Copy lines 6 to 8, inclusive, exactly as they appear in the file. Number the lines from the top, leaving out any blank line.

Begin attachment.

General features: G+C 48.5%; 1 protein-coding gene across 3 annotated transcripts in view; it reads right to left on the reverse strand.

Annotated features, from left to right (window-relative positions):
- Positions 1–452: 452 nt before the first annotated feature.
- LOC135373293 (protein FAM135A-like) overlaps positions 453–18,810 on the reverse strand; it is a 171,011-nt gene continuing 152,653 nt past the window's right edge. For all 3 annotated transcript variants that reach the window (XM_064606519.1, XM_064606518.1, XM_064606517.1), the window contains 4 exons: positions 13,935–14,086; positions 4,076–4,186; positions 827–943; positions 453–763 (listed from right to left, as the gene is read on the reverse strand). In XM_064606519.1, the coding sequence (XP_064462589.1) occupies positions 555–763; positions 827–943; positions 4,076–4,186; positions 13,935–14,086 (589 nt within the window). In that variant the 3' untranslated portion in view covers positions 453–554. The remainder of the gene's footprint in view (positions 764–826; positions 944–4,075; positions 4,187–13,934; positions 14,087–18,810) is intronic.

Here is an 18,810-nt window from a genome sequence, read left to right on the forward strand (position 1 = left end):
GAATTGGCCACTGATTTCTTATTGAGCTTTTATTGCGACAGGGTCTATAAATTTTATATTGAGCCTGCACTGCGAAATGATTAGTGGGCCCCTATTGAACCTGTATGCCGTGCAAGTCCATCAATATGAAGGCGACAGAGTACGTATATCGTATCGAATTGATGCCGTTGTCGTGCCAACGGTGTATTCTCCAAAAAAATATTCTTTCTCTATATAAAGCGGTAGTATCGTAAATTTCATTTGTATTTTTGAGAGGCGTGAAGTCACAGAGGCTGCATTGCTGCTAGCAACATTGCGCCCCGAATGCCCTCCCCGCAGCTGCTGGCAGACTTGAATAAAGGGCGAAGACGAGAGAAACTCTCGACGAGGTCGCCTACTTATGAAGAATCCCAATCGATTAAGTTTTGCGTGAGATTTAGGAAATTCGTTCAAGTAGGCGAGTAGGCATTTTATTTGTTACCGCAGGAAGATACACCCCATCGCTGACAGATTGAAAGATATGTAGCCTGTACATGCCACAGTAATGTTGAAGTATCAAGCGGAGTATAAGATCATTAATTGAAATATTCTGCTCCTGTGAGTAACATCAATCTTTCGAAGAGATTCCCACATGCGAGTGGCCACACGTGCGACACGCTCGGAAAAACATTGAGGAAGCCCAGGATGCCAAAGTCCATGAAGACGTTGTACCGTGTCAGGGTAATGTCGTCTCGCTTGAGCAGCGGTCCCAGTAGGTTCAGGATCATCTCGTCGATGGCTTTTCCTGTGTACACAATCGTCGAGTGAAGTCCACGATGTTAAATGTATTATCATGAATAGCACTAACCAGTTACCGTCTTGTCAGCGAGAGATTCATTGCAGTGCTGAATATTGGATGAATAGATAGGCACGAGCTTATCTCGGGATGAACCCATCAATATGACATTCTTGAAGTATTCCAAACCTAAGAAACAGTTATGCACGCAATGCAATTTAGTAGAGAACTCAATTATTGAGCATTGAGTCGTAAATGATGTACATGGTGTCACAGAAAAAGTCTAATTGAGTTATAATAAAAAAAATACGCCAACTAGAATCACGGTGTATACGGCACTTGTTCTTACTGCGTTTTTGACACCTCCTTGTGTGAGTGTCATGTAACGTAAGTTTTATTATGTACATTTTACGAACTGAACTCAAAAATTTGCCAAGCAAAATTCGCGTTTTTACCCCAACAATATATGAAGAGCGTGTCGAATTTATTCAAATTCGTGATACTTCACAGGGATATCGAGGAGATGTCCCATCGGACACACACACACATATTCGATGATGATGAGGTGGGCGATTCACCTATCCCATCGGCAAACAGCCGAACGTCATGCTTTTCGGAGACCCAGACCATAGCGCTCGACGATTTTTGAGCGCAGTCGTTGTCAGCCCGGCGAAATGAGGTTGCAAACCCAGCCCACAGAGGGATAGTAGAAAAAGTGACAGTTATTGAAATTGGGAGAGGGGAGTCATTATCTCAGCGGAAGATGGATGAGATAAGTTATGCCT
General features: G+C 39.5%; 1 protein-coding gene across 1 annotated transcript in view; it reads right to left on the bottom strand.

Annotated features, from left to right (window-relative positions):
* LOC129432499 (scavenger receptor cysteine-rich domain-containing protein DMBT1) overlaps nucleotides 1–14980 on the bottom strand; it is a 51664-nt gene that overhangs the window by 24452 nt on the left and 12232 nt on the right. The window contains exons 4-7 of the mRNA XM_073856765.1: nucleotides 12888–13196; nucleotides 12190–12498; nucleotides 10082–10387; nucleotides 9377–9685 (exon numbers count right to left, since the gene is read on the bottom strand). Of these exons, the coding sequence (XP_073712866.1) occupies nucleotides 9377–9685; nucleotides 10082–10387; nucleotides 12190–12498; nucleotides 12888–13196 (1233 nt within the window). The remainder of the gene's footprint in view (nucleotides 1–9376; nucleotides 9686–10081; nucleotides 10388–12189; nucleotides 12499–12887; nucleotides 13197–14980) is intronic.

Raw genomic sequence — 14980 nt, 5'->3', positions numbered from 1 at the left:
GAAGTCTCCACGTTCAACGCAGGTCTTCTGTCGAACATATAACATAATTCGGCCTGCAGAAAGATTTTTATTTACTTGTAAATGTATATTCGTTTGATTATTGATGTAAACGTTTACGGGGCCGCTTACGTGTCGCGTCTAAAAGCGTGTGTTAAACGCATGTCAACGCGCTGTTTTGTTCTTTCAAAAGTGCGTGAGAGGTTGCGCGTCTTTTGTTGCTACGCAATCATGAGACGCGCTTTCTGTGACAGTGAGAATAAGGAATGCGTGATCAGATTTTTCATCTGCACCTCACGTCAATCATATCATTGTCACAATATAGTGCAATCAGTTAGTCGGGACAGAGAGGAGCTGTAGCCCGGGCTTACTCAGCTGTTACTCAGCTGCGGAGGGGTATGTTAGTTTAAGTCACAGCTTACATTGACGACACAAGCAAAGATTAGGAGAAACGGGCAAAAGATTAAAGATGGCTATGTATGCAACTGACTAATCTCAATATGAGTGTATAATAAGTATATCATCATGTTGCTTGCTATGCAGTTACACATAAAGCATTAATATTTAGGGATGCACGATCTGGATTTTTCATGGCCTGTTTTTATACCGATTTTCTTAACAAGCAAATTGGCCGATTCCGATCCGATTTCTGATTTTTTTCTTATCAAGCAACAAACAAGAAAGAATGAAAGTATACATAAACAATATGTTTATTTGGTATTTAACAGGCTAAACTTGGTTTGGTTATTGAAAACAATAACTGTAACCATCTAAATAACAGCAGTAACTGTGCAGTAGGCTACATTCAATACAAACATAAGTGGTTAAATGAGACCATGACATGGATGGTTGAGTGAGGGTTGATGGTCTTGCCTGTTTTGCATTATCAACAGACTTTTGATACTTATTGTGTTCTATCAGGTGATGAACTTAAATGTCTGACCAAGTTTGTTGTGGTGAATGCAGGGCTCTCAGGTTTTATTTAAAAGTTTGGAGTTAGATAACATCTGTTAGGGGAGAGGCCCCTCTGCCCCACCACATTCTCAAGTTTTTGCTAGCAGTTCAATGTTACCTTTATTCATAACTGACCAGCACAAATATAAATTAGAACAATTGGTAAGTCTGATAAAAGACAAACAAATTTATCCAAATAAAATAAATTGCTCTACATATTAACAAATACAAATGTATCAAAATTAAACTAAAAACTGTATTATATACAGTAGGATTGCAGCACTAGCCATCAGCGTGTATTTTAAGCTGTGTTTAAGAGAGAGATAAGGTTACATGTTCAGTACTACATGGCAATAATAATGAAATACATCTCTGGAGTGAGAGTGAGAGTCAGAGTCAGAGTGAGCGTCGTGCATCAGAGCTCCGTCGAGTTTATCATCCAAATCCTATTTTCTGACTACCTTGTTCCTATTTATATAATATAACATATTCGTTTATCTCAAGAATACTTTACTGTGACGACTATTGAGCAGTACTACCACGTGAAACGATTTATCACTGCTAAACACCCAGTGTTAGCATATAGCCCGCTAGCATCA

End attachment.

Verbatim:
GAATTGGCCACTGATTTCTTATTGAGCTTTTATTGCGACAGGGTCTATAAATTTTATATTGAGCCTGCACTGCGAAATGATTAGTGGGCCCCTATTGAACCTGTATGCCGTGCAAGTCCATCAATATGAAGGCGACAGAGTACGTATATCGTATCGAATTGATGCCGTTGTCGTGCCAACGGTGTATTCTCCAAAAAAATATTCTTTCTCTATATAAAGCGGTAGTATCGTAAATTTCATTTGTATTTTTGAGAGGCGTGAAGTCACAGAGGCTGCATTGCTGCTAGCAACATTGCGCCCCGAATGCCCTCCCCGCAGCTGCTGGCAGACTTGAATAAAGGGCGAAGACGAGAGAAACTCTCGACGAGGTCGCCTACTTATGAAGAATCCCAATCGATTAAGTTTTGCGTGAGATTTAGGAAATTCGTTCAAGTAGGCGAGTAGGCATTTTATTTGTTACCGCAGGAAGATACACCCCATCGCTGACAGATTGAAAGATATGTAGCCTGTACATGCCACAGTAATGTTGAAGTATCAAGCGGAGTATAAGATCATTAATTGAAATATTCTGCTCCTGTGAGTAACATCAATCTTTCGAAGAGATTCCCACATGCGAGTGGCCACACGTGCGACACGCTCGGAAAAACATTGAGGAAGCCCAGGATGCCAAAGTCCATGAAGACGTTGTACCGTGTCAGGGTAATGTCGTCTCGCTTGAGCAGCGGTCCCAGTAGGTTCAGGATCATCTCGTCGATGGCTTTTCCTGTGTACACAATCGTCGAGTGAAGTCCACGATGTTAAATGTATTATCATGAATAGCACTAACCAGTTACCGTCTTGTCAGCGAGAGATTCATTGCAGTGCTGAATATTGGATGAATAGATAGGCACGAGCTTATCTCGGGATGAACCCATCAATATGACATTCTTGAAGTATTCCAAACCTAAGAAACAGTTATGCACGCAATGCAATTTAGTAGAGAACTCAATTATTGAGCATTGAGTCGTAAATGATGTACATGGTGTCACAGAAAAAGTCTAATTGAGTTATAATAAAAAAAATACGCCAACTAGAATCACGGTGTATACGGCACTTGTTCTTACTGCGTTTTTGACACCTCCTTGTGTGAGTGTCATGTAACGTAAGTTTTATTATGTACATTTTACGAACTGAACTCAAAAATTTGCCAAGCAAAATTCGCGTTTTTACCCCAACAATATATGAAGAGCGTGTCGAATTTATTCAAATTCGTGATACTTCACAGGGATATCGAGGAGATGTCCCATCGGACACACACACACATATTCGATGATGATGAGGTGGGCGATTCACCTATCCCATCGGCAAACAGCCGAACGTCATGCTTTTCGGAGACCCAGACCATAGCGCTCGACGATTTTTGAGCGCAGTCGTTGTCAGCCCGGCGAAATGAGGTTGCAAACCCAGCCCACAGAGGGATAGTAGAAAAAGTGACAGTTATTGAAATTGGGAGAGGGGAGTCATTATCTCAGCGGAAGATGGATGAGATAAGTTATGCCT
General features: G+C 39.5%; 1 protein-coding gene across 1 annotated transcript in view; it reads right to left on the bottom strand.

Annotated features, from left to right (window-relative positions):